After the critically disappointing "Spider-Man 3," Sony Pictures had two options: find a new franchise with interesting characters and exciting stories or reboot "Spider-Man" barely 10 years after he first hit the screen. As is typical with Hollywood, the one that takes less imagination won out, resulting in "The Amazing Spider-Man," an entertaining reboot that can't hide the fact that it's completely unnecessary.
The origin story hasn't changed much in a decade: high school loner Peter Parker (Andrew Garfield, "The Social Network") gets bitten by a genetically altered spider, causing him to gain awesome powers and an equally awesome skin-tight suit. After a beloved family member is murdered, Parker vows to find his killer and be New York City's finest crime fighter – a well-timed promise, since a well-meaning scientist (Rhys Ifans) has genetically altered his own DNA to become an angry man-sized lizard named, well, The Lizard.
In between stopping large, car-flipping Gila monsters, Parker also attempts to woo the lovely Gwen Stacy (Emma Stone), whose father (Dennis Leary, "Rescue Me") is the police captain leading the manhunt of the 'vigilante' Spider-Man.
Since the superhero movie boom of the past decade, origin stories have been a continual thorn in wannabe franchises' sides. Despite the massive number of varied superheroes in the comic universe, they all have rather similar beginnings. It's almost a given that the first film in a series will be an exercise in cliche ("Iron Man" was one of the few that managed to buck that trend); it's the second movie where risks are taken and interesting storylines will get to shine.
Unfortunately, "The Amazing Spider-Man" gets burdened not only with a typical origin story, but one audiences have already seen just a decade ago. We know his beginnings and his motivations, and we've seen him move onto other, more interesting conflicts. As a result, despite a few tweaks, much of the first half of the film feels tedious.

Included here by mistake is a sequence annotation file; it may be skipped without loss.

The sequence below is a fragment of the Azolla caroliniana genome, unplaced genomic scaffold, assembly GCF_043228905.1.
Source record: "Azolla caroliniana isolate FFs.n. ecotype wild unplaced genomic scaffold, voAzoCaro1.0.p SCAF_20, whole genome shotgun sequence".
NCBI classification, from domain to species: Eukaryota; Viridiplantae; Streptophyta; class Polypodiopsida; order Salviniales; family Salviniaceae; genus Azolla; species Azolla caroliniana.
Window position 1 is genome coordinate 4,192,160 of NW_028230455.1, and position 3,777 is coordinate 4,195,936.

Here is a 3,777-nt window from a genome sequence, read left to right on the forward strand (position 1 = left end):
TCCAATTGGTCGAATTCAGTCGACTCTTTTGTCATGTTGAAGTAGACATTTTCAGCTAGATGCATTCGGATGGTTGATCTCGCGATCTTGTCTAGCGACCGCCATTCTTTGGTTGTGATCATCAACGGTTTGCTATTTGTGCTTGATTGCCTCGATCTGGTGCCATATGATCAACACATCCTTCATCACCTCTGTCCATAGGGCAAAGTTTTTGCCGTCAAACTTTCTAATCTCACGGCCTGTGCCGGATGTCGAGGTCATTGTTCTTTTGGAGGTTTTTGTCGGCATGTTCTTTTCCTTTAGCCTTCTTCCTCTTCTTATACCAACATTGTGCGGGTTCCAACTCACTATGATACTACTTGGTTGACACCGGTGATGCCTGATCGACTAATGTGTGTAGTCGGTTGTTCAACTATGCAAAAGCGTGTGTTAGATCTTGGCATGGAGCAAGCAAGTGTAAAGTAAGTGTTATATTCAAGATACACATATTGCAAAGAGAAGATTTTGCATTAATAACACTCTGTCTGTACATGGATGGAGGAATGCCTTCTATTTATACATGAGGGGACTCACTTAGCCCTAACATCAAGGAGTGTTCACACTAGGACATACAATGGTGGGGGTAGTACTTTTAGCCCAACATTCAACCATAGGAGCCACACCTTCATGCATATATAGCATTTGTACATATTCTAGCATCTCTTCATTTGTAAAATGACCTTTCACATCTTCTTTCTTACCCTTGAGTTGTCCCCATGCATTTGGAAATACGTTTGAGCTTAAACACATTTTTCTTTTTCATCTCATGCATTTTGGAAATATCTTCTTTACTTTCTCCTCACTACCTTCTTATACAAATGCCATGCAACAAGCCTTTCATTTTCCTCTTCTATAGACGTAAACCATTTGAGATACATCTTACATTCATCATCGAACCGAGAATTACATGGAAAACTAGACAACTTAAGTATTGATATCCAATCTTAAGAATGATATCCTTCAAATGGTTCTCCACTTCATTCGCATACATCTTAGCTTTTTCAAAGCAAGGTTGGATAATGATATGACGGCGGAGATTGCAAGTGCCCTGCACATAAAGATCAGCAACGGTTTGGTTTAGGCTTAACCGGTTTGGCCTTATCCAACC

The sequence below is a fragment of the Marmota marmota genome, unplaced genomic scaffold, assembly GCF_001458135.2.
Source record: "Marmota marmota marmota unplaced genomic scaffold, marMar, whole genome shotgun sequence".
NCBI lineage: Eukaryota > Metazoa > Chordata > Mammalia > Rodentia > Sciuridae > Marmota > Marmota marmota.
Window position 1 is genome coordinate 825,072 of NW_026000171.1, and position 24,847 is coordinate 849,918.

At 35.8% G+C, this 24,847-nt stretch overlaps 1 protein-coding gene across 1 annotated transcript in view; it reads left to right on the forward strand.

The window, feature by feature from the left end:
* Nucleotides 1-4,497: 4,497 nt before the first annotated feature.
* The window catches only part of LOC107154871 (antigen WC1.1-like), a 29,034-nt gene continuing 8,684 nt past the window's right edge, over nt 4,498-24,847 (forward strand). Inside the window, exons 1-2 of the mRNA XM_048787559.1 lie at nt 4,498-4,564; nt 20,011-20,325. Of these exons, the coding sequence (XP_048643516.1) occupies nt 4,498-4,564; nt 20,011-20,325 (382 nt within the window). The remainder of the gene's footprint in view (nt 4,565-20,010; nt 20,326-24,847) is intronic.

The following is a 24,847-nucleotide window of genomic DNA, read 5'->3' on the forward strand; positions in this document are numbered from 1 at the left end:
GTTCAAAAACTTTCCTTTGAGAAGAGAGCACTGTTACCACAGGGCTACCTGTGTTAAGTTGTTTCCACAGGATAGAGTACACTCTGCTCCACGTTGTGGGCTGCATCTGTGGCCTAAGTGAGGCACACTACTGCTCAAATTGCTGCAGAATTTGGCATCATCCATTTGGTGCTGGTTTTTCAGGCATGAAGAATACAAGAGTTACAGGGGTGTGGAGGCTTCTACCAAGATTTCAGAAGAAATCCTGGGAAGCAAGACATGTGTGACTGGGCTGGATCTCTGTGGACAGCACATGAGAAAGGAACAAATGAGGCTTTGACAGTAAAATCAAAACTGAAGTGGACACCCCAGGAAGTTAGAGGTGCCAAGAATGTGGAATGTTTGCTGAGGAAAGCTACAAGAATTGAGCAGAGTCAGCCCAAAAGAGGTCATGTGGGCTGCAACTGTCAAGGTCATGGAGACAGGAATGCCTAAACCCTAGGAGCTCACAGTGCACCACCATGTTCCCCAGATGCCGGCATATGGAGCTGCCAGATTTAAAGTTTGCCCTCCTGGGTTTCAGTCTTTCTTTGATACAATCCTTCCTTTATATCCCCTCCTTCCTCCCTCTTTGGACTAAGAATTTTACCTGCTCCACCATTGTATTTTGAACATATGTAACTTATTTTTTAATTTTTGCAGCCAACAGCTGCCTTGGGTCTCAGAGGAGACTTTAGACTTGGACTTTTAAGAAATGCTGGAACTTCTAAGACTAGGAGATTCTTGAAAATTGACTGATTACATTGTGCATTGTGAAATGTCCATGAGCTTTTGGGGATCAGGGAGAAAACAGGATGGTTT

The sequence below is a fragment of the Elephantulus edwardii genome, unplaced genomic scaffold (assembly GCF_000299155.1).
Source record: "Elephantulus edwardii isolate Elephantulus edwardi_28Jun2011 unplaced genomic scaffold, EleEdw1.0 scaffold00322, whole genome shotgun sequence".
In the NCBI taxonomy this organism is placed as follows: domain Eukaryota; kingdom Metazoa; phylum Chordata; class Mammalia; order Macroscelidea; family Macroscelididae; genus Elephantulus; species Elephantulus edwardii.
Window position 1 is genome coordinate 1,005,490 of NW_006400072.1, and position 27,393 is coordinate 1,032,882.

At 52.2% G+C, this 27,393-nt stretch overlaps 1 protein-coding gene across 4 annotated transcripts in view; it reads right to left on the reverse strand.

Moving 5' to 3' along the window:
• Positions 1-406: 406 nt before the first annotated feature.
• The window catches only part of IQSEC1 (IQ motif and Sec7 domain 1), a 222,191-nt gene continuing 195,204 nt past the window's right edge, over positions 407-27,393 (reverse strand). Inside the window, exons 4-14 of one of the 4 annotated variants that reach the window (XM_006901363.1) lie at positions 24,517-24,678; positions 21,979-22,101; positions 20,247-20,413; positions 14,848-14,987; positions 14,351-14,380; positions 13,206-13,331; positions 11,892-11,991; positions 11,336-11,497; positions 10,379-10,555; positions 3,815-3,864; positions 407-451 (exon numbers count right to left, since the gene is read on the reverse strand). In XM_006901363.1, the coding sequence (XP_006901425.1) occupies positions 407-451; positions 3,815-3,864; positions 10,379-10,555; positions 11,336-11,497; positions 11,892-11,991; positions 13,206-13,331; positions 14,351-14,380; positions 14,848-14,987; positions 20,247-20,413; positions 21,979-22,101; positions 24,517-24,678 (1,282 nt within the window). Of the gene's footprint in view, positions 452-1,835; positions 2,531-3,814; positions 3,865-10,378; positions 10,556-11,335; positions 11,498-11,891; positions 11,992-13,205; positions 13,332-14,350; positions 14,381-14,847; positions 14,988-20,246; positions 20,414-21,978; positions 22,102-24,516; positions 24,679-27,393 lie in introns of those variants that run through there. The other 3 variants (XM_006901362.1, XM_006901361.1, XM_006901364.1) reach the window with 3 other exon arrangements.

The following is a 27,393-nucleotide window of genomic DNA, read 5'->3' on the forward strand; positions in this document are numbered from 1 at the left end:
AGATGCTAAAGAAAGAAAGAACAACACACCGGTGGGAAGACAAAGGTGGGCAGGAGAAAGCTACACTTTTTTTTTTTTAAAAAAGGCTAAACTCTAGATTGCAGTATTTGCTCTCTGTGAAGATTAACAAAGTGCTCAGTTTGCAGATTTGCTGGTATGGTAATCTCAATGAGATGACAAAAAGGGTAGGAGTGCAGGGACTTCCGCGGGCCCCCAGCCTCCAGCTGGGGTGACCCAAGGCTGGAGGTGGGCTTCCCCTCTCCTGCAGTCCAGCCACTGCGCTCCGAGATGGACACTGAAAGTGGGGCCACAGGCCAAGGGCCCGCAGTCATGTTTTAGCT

When an important character dies, it seems more predictably inevitable than sad, despite the score's cloying attempts to ring out the crowd's tear ducts. The same can be said of Parker's discovery of his Spidey powers. Madison-raised director Marc Webb, who previously directed the inventive and effervescent "(500) Days of Summer," attempts to make it fun and fresh, but the new polish can't mask how redundant it all feels.
The script, written by the trio of James Vanderbilt, Alvin Sargent and Steve Kloves, doesn't help the movie by loading the first act with annoying high school cliches. Despite being handsome by any person's definition, Parker has no discernible friends and gets bullied in the kind of lunchtime fights that only seem to exist in Hollywood school systems.
Thankfully, the adjective in "The Amazing Spider-Man"'s title can apply to the film's cast. Garfield makes for a very likeable and dynamic Peter Parker (though I'd still argue the role fit Tobey Maguire like a spandex suit). He ably bounces from the character's angst-ridden moments to his playfully comedic scenes.
Garfield also has a nice romantic chemistry with the always-welcome Emma Stone, who brings her typical plucky energy to a relatively rote role. In fact, a panicked interaction with her father created one of the film's funnier sequences.
The rest of the new cast is equally successful. Sally Field and especially Martin Sheen bring genuine warmth to their roles as Peter's aunt and uncle, and Ifans makes his villainous doctor surprisingly sympathetic. Leary is enjoyable as well, though he is the victim of an aggressively dumb character, who neglects the man-lizard throwing poisonous bombs in the middle of the city in his pursuit of Spider-Man. He seems more like a roadblock than a character.
"The Amazing Spider-Man" also looks very impressive. The shots of Spider-Man flying through the city look terrific with bright colors contrasting with dark shadows. Webb certainly has a creative visual eye, and it'll be nice to see what he can hopefully do with fresher material.
Surprisingly, the 3-D looks pretty stellar during the swinging scenes, creating a genuine visual rush. However, since those sequences are a small part of the two hour-plus runtime, and the rest is unexceptional, I'll let you decide if 15 minutes of cool 3-D is worth the extra $3.
As with all Marvel films, there is a scene in the end credits (luckily in the middle this time instead of the very end like usual). It teases the potential mystery of Peter Parker's father, a new plotline the commercials used to entice viewers to "The Amazing Spider-Man." I guess audiences will have to wait for the next movie for something new.
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